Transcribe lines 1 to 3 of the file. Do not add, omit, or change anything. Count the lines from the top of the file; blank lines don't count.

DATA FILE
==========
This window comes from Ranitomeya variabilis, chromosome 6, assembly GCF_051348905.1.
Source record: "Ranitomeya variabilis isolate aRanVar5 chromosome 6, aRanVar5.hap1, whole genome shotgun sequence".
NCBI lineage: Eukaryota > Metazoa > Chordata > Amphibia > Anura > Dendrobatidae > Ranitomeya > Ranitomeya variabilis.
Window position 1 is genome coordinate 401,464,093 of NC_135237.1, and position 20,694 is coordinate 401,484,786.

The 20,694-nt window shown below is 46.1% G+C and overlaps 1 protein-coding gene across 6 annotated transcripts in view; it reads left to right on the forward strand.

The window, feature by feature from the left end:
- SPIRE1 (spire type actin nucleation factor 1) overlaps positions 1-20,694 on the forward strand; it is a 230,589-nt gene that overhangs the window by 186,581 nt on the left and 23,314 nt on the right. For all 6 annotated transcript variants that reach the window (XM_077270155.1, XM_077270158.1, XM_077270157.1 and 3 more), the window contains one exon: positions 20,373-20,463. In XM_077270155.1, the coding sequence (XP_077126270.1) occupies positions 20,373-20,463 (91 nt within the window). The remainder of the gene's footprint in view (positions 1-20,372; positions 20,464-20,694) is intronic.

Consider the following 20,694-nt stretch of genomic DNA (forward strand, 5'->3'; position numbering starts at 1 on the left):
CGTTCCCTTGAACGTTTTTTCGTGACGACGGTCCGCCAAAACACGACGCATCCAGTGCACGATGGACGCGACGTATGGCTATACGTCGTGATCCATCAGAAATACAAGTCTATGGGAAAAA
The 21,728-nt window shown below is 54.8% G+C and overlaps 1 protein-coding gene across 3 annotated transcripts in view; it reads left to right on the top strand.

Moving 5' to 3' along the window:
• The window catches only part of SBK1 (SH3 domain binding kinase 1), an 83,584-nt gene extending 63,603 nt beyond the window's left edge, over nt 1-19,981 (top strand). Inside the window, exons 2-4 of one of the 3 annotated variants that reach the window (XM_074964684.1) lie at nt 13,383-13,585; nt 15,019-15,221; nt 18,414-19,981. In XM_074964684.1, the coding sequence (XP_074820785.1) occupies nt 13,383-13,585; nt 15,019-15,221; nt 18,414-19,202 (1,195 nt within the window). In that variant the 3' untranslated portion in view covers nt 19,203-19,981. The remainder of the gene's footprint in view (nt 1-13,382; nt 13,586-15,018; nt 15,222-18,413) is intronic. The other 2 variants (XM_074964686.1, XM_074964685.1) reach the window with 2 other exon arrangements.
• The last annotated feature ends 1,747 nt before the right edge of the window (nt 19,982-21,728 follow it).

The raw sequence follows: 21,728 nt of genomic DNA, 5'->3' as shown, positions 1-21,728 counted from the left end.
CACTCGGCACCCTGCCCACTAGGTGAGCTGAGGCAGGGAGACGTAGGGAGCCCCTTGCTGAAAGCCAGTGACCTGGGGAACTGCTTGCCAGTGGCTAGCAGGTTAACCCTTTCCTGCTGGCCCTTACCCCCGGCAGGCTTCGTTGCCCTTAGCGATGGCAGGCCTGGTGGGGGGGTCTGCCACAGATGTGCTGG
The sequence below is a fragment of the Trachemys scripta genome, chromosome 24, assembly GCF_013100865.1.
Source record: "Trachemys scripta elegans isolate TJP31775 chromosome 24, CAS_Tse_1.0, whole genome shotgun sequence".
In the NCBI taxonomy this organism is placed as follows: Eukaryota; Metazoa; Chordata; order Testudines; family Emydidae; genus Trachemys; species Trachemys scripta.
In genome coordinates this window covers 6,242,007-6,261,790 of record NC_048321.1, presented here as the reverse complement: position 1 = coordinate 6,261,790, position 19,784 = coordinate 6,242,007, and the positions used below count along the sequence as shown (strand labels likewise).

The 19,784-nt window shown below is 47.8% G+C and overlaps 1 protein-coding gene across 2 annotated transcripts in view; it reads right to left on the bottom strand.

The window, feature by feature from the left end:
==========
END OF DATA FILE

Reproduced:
This window comes from Ranitomeya variabilis, chromosome 6, assembly GCF_051348905.1.
Source record: "Ranitomeya variabilis isolate aRanVar5 chromosome 6, aRanVar5.hap1, whole genome shotgun sequence".
NCBI lineage: Eukaryota > Metazoa > Chordata > Amphibia > Anura > Dendrobatidae > Ranitomeya > Ranitomeya variabilis.